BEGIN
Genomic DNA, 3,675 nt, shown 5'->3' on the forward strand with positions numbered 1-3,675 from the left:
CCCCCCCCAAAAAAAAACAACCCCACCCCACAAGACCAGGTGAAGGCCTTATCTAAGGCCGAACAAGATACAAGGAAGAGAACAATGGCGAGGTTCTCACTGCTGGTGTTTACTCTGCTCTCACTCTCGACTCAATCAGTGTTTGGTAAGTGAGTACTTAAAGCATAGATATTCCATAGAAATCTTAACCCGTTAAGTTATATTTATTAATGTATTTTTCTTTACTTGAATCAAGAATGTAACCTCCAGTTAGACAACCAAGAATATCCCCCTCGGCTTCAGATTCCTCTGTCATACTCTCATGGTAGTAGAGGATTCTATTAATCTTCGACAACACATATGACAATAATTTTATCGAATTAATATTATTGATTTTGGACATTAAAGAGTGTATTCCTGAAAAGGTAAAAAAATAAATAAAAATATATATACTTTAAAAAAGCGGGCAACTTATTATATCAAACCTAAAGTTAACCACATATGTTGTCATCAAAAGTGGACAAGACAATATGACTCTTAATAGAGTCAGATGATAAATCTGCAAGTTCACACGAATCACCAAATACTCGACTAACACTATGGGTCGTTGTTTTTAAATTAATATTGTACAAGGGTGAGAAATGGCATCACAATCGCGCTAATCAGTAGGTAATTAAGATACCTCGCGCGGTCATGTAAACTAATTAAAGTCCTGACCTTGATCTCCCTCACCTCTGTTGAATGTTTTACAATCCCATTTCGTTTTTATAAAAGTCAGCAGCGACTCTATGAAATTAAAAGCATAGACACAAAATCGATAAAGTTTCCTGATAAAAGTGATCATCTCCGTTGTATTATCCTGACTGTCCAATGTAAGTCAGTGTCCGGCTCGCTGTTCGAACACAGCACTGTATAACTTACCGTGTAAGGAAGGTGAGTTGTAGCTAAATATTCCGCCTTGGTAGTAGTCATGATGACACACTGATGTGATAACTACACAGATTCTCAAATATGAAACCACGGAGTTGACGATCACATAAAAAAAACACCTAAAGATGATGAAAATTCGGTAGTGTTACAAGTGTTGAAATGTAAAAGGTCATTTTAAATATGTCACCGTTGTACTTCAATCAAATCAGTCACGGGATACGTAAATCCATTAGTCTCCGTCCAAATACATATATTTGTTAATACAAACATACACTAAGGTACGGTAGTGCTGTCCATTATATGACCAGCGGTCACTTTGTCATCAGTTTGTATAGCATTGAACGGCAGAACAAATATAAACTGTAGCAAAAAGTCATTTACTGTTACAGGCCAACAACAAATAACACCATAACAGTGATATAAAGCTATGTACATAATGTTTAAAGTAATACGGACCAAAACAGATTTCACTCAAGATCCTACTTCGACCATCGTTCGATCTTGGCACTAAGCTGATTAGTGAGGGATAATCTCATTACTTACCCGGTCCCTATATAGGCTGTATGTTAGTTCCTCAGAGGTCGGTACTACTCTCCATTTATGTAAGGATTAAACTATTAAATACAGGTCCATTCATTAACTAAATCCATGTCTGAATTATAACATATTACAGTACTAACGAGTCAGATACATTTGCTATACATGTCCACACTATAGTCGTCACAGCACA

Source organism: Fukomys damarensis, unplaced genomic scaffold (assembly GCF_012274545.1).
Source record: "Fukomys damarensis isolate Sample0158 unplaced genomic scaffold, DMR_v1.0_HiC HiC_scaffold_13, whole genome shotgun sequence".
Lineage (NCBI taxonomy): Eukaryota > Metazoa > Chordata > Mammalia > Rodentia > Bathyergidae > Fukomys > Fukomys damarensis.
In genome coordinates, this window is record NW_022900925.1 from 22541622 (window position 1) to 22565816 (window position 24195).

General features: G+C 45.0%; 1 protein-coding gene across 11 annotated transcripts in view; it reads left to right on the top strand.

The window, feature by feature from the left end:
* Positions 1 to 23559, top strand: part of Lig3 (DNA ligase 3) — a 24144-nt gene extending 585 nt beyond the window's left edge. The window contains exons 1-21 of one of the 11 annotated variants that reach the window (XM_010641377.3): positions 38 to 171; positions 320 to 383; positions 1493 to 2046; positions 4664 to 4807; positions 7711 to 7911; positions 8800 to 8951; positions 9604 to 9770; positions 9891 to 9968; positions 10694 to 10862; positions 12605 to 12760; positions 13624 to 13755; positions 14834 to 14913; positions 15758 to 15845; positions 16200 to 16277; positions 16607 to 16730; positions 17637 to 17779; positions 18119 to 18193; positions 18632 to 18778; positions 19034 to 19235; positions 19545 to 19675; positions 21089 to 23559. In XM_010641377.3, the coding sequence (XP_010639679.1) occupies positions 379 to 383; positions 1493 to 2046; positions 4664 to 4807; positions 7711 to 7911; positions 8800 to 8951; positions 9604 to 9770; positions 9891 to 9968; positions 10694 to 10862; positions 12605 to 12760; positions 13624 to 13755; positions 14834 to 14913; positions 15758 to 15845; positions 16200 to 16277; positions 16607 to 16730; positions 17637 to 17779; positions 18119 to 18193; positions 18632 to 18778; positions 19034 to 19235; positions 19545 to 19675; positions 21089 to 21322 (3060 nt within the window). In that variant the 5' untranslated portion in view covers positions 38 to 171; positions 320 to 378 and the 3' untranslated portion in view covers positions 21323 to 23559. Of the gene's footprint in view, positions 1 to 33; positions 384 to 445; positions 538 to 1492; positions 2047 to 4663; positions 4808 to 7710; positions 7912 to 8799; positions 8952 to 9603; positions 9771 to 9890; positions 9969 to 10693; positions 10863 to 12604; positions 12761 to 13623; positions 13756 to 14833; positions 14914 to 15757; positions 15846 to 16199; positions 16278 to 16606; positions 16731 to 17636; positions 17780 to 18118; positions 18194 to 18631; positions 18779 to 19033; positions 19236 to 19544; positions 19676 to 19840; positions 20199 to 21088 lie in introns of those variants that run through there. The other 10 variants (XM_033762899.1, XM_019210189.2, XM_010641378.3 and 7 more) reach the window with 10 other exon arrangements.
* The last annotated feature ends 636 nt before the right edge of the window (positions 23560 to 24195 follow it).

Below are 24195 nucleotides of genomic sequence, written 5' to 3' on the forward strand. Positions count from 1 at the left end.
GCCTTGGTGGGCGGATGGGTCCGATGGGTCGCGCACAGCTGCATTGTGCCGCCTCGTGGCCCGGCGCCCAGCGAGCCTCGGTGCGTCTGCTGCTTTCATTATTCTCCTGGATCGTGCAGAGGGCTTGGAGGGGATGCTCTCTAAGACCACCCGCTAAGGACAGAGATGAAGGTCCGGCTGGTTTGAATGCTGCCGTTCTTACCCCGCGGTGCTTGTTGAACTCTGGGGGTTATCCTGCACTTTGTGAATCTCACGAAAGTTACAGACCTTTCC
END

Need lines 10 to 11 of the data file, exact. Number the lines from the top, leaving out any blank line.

* The last annotated feature ends 636 nt before the right edge of the window (positions 23560 to 24195 follow it).

Below are 24195 nucleotides of genomic sequence, written 5' to 3' on the forward strand. Positions count from 1 at the left end.